“Apologetics (noun): reasoned arguments or writings in justification of something, typically a theory or religious doctrine.”
When you mention the word “apologetics” in a group of Christians these days, you are likely to get a variety of responses. Some people have never heard of the term or think it refers to when Christians apologize for our faith.
Others think it is an obscure area of study that appeals only to those who like to argue or debate. Occasionally, you will find a person who loves the art of apologetics and sees its link to evangelism, to sharing the Gospel.
I first became aware of Christian apologetics in high school by reading authors like Josh McDowell and C.S. Lewis. I later attended a large secular university, at which I was exposed to many skeptics, and I see how God prepared me to know why I believed what I believed and the evidence behind the historic Christian faith.
Today, Christianity is under open attack. This is, of course, nothing new. From the time of the New Testament to the Enlightenment to today, skeptics abound. It is not hard to find groups of people who doubt the inspiration of the Bible, who doubt the resurrection of Jesus Christ, who doubt the very existence of God.
As Christians, we understand that we never will argue people into heaven, as one pastor famously said. We do understand, however, that the Christian faith is rooted in reality and hence, rooted in history.
Far from casting doubt on the veracity of the Christian faith, disciplines like archeology, astronomy, biology, history, linguistics and more serve to underscore the truth claims of the Bible. That should be exciting to us, as believers, to know that Christianity is not a blind leap of faith.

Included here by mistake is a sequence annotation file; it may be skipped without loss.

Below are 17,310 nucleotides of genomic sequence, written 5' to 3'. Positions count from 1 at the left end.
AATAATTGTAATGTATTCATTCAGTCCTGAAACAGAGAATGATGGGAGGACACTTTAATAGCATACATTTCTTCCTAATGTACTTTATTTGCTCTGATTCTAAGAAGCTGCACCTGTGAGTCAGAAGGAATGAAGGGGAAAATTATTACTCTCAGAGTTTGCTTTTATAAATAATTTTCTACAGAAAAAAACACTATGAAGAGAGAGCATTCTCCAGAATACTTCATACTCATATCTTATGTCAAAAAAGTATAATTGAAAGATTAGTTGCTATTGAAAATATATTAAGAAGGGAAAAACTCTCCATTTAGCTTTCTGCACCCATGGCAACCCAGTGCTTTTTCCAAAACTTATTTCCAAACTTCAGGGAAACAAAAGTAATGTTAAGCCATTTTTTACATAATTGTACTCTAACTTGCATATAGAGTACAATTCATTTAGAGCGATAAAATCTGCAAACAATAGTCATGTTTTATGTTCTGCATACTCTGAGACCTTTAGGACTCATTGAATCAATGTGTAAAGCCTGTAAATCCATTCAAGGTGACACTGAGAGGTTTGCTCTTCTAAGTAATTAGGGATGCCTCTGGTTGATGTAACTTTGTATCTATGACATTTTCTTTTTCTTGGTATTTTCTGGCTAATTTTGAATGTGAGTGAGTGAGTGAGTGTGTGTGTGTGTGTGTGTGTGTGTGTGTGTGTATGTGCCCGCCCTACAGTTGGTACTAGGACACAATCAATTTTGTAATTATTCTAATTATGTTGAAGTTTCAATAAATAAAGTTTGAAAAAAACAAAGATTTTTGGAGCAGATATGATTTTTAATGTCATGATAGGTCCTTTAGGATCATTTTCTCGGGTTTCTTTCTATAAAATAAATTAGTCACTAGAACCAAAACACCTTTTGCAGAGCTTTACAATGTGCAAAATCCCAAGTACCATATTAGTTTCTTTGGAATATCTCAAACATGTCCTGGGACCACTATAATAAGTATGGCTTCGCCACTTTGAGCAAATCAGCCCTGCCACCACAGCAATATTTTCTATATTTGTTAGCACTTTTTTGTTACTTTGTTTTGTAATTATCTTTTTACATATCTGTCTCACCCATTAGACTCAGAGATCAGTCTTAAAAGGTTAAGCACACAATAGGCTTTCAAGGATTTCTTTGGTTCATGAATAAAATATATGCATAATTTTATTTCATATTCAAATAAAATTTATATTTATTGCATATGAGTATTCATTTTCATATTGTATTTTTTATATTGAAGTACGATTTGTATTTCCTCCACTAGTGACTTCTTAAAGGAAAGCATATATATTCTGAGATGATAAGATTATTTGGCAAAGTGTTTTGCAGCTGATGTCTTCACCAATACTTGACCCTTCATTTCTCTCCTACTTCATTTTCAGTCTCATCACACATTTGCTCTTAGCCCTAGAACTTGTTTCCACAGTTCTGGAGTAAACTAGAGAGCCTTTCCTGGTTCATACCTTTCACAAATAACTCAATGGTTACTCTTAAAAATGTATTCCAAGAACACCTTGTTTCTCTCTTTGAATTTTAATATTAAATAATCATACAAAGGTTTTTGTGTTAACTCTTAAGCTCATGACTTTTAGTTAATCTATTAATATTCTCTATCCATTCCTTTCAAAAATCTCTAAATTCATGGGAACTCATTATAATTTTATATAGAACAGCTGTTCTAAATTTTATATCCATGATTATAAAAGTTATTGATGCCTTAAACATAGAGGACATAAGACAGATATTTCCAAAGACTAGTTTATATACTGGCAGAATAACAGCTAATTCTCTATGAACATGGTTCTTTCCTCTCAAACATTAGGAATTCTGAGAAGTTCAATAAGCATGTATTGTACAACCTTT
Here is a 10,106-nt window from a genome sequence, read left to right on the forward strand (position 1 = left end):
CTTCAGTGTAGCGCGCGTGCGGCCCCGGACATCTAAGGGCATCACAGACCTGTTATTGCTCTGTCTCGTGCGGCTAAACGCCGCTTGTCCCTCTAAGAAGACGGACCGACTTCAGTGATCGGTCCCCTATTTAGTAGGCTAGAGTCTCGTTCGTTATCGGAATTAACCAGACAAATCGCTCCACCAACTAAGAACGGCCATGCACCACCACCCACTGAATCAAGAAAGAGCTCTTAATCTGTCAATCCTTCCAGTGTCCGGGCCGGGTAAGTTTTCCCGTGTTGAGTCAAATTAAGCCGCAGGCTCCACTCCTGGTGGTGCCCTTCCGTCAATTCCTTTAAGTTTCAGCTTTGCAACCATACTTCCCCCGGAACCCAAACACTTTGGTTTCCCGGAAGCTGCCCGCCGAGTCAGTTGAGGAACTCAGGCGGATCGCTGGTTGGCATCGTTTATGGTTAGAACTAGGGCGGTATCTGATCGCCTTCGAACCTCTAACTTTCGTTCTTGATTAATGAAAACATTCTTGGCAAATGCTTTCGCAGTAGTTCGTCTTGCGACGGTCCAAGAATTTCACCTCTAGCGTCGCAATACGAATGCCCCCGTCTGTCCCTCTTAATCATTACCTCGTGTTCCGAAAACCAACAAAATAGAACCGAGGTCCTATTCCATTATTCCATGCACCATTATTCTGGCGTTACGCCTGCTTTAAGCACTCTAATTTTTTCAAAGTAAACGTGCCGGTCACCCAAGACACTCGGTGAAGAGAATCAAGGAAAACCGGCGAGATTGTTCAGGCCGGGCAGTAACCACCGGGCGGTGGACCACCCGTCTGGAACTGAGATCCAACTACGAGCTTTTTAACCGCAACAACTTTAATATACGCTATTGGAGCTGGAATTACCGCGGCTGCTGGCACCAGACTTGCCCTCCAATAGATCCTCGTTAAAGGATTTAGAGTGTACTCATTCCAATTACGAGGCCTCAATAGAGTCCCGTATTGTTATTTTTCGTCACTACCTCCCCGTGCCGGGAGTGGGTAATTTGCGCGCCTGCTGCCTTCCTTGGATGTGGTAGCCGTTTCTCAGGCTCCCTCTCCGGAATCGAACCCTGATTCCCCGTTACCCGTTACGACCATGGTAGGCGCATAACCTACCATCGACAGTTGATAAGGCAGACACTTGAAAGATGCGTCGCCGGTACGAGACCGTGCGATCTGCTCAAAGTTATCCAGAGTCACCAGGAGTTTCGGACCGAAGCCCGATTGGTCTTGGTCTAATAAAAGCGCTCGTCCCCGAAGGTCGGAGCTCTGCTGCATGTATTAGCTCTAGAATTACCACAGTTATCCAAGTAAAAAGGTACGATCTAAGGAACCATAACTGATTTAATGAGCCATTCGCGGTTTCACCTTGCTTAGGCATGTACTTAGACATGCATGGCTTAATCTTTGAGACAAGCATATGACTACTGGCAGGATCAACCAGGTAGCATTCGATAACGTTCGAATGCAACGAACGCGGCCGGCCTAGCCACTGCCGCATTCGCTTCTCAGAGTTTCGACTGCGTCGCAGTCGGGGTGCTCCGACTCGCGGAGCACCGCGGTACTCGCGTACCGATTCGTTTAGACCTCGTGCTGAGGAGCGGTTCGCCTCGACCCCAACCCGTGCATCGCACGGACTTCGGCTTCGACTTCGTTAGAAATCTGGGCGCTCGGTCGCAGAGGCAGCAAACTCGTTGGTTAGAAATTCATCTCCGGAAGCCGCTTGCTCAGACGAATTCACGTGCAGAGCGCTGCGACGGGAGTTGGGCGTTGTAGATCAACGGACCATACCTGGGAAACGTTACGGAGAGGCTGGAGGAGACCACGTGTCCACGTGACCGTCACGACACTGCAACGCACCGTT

At the 2017 Oklahoma State Evangelism Conference (Jan. 30-31 at Del City, First Southern), Oklahoma Baptists and others have a golden opportunity to hear from one of the foremost living Christian apologetics experts, Frank Turek. A prolific author and speaker, Turek is perhaps best known for co-authoring the book, I Don’t Have Enough Faith to Be an Atheist.
The title of the book says it all. It truly takes more faith to believe the universe came into being apart from God than it takes to believe God made the universe. Often times, however, atheism is simply a mask people wear, so as to justify staying in their sin or lifestyle.
Through being equipped to answer objections presented by atheists and skeptics, though, we can present reasonable arguments (hopefully with grace and not in an argumentative way) that make these people and others listening in to stop and think.
So we share the truth through apologetics, then use it as a springboard to share the life-changing message of the Gospel. This link between apologetics and evangelism is key.
Ultimately it is God, not us, who does the saving. But if we are equipped and faithful to take every opportunity, we know from God’s Word that our efforts will not be in vain.